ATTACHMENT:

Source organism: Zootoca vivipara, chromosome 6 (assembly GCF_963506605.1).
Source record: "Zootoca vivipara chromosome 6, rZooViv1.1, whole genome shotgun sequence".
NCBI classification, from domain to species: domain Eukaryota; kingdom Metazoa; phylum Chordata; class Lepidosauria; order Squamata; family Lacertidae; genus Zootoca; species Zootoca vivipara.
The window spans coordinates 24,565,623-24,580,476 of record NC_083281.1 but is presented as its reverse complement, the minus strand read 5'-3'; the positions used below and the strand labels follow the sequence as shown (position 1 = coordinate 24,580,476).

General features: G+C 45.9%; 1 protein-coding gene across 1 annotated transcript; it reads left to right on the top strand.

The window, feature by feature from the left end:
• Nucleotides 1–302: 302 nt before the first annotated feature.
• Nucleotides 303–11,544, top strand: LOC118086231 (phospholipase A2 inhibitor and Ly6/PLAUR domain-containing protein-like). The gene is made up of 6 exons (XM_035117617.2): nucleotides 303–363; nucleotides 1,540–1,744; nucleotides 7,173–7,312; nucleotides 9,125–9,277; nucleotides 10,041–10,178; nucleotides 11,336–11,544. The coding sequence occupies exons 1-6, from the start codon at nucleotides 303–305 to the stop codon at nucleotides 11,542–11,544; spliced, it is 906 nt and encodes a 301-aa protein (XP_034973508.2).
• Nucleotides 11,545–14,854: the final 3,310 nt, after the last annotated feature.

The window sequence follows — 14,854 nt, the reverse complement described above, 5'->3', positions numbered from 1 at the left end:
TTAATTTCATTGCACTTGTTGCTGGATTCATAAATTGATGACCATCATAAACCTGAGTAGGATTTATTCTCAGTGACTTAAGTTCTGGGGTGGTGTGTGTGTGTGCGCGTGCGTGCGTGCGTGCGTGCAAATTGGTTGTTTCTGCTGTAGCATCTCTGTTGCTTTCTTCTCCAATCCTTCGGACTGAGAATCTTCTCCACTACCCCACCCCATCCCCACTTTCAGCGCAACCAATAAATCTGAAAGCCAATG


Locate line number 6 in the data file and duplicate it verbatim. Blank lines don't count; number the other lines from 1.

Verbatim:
The window, feature by feature from the left end: